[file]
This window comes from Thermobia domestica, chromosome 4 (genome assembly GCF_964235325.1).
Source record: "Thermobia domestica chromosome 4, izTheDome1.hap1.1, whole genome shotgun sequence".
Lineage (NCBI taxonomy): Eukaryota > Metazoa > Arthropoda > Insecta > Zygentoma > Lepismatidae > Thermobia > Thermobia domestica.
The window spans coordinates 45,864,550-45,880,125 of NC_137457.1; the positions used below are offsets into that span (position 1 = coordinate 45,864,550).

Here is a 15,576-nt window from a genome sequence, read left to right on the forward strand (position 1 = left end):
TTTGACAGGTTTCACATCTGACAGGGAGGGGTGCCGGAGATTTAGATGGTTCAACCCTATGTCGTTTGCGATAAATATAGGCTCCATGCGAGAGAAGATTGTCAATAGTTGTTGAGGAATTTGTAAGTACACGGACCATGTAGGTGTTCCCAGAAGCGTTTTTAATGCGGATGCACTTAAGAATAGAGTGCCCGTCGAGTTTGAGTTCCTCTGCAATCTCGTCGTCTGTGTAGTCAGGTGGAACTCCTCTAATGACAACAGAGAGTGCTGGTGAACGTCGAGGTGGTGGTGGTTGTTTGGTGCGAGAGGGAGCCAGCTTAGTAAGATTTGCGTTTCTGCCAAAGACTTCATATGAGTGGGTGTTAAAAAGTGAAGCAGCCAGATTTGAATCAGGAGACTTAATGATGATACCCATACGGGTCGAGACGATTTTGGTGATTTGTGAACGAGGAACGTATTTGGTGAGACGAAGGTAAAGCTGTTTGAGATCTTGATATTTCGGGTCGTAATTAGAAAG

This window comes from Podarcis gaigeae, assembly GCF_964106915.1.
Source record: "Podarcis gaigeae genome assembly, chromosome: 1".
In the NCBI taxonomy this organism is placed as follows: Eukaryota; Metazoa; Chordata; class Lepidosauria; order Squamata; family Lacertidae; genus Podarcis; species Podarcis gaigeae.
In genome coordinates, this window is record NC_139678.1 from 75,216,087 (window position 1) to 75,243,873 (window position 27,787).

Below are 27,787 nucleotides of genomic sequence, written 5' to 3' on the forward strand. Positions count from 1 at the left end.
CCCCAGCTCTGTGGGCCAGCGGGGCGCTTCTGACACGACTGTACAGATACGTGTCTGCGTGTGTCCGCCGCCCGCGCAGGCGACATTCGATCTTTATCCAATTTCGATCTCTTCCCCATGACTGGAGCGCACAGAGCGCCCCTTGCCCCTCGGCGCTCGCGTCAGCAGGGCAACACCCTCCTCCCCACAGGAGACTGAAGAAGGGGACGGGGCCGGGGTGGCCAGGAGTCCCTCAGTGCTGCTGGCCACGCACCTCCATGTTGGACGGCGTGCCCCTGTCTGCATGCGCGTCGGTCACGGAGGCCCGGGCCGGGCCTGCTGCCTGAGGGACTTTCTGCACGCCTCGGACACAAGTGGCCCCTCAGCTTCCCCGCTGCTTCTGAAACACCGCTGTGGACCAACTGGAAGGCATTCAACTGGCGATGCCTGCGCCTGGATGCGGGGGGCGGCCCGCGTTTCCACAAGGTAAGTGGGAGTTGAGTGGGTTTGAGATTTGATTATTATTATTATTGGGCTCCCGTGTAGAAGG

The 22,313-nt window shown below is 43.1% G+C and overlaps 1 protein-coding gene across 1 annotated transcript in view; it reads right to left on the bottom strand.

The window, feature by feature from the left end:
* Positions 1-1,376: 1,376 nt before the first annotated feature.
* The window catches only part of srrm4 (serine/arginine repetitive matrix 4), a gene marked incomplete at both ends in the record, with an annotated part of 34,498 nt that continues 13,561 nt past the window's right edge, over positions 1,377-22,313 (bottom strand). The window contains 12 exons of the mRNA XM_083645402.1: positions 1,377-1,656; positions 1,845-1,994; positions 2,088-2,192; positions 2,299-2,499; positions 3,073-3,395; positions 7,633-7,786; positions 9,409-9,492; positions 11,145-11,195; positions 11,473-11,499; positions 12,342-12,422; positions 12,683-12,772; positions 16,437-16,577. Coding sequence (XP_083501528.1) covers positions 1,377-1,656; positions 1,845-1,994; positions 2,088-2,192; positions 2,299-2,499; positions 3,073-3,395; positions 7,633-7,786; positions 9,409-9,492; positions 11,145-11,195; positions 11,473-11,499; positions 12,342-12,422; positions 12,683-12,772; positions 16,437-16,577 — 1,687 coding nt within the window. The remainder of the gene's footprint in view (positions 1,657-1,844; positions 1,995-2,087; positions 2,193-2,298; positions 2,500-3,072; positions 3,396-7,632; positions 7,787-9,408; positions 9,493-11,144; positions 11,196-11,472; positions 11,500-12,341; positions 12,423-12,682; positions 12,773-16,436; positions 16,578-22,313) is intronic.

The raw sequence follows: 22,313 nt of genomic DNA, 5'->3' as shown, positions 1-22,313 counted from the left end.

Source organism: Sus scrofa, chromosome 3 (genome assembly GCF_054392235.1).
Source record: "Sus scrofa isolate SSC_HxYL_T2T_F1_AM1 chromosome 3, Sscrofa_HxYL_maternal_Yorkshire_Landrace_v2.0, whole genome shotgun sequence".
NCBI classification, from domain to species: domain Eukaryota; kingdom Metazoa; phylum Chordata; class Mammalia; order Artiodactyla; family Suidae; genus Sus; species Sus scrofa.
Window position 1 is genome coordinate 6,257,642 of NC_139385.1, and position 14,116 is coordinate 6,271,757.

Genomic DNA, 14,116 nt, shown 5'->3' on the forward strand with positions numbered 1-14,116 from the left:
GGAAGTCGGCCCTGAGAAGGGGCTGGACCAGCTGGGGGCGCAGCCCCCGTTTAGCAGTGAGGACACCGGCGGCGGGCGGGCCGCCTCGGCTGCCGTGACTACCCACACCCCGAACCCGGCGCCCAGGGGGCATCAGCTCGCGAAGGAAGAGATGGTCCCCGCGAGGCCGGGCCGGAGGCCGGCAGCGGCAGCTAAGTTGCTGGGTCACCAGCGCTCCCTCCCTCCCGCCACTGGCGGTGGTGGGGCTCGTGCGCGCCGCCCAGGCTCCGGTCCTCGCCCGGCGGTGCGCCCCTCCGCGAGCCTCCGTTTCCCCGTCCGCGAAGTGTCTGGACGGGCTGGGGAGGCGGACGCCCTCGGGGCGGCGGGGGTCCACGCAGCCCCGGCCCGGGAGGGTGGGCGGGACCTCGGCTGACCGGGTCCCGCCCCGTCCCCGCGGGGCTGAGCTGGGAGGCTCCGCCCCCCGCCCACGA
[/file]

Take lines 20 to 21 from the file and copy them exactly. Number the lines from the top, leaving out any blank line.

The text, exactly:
NCBI classification, from domain to species: domain Eukaryota; kingdom Metazoa; phylum Chordata; class Mammalia; order Artiodactyla; family Suidae; genus Sus; species Sus scrofa.
Window position 1 is genome coordinate 6,257,642 of NC_139385.1, and position 14,116 is coordinate 6,271,757.